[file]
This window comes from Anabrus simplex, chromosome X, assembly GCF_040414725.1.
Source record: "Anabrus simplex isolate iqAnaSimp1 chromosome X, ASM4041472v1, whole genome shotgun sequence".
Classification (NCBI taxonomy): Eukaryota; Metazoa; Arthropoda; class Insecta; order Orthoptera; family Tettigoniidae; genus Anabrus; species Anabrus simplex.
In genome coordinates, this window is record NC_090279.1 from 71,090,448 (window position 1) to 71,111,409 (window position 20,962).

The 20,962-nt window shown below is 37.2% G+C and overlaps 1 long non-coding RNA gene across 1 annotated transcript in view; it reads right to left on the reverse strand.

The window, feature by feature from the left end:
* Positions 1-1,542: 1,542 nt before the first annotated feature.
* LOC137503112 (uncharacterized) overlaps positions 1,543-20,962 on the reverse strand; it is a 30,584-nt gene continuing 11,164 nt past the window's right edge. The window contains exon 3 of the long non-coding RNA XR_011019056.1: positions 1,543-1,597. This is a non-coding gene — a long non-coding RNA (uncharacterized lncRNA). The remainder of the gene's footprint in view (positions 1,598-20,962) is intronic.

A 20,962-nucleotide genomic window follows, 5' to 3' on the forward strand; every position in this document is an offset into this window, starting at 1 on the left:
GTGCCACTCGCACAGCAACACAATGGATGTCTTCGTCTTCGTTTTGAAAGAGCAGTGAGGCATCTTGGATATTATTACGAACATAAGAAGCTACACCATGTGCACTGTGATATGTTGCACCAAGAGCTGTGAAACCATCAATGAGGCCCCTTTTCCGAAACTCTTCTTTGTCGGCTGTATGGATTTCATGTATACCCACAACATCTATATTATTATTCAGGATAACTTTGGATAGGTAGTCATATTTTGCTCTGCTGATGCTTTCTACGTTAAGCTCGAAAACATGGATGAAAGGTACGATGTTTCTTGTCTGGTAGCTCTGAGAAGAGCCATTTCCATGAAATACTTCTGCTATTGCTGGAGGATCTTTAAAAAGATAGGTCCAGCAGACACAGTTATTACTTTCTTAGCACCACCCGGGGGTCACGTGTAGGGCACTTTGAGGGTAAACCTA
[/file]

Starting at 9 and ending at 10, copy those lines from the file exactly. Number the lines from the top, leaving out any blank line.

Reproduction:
A 20,962-nucleotide genomic window follows, 5' to 3' on the forward strand; every position in this document is an offset into this window, starting at 1 on the left:
GTGCCACTCGCACAGCAACACAATGGATGTCTTCGTCTTCGTTTTGAAAGAGCAGTGAGGCATCTTGGATATTATTACGAACATAAGAAGCTACACCATGTGCACTGTGATATGTTGCACCAAGAGCTGTGAAACCATCAATGAGGCCCCTTTTCCGAAACTCTTCTTTGTCGGCTGTATGGATTTCATGTATACCCACAACATCTATATTATTATTCAGGATAACTTTGGATAGGTAGTCATATTTTGCTCTGCTGATGCTTTCTACGTTAAGCTCGAAAACATGGATGAAAGGTACGATGTTTCTTGTCTGGTAGCTCTGAGAAGAGCCATTTCCATGAAATACTTCTGCTATTGCTGGAGGATCTTTAAAAAGATAGGTCCAGCAGACACAGTTATTACTTTCTTAGCACCACCCGGGGGTCACGTGTAGGGCACTTTGAGGGTAAACCTA